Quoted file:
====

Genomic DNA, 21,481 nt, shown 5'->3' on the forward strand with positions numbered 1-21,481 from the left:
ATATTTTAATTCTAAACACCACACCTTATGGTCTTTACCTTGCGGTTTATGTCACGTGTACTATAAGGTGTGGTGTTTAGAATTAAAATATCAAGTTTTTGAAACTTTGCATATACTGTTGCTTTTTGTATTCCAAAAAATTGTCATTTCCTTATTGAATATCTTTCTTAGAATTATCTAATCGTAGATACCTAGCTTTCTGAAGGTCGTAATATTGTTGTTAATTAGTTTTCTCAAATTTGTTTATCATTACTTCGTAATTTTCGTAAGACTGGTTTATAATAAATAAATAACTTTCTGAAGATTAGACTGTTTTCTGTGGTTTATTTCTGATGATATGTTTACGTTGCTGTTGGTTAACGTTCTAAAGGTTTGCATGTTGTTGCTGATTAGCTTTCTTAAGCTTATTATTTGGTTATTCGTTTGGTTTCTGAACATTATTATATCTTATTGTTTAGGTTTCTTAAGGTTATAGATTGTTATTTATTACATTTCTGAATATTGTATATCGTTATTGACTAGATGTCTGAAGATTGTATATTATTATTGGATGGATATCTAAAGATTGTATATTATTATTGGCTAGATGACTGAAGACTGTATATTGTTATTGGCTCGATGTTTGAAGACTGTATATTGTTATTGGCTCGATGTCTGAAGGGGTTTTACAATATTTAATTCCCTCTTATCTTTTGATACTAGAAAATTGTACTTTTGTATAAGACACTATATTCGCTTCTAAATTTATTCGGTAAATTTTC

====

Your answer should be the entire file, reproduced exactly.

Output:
Genomic DNA, 21,481 nt, shown 5'->3' on the forward strand with positions numbered 1-21,481 from the left:
ATATTTTAATTCTAAACACCACACCTTATGGTCTTTACCTTGCGGTTTATGTCACGTGTACTATAAGGTGTGGTGTTTAGAATTAAAATATCAAGTTTTTGAAACTTTGCATATACTGTTGCTTTTTGTATTCCAAAAAATTGTCATTTCCTTATTGAATATCTTTCTTAGAATTATCTAATCGTAGATACCTAGCTTTCTGAAGGTCGTAATATTGTTGTTAATTAGTTTTCTCAAATTTGTTTATCATTACTTCGTAATTTTCGTAAGACTGGTTTATAATAAATAAATAACTTTCTGAAGATTAGACTGTTTTCTGTGGTTTATTTCTGATGATATGTTTACGTTGCTGTTGGTTAACGTTCTAAAGGTTTGCATGTTGTTGCTGATTAGCTTTCTTAAGCTTATTATTTGGTTATTCGTTTGGTTTCTGAACATTATTATATCTTATTGTTTAGGTTTCTTAAGGTTATAGATTGTTATTTATTACATTTCTGAATATTGTATATCGTTATTGACTAGATGTCTGAAGATTGTATATTATTATTGGATGGATATCTAAAGATTGTATATTATTATTGGCTAGATGACTGAAGACTGTATATTGTTATTGGCTCGATGTTTGAAGACTGTATATTGTTATTGGCTCGATGTCTGAAGGGGTTTTACAATATTTAATTCCCTCTTATCTTTTGATACTAGAAAATTGTACTTTTGTATAAGACACTATATTCGCTTCTAAATTTATTCGGTAAATTTTC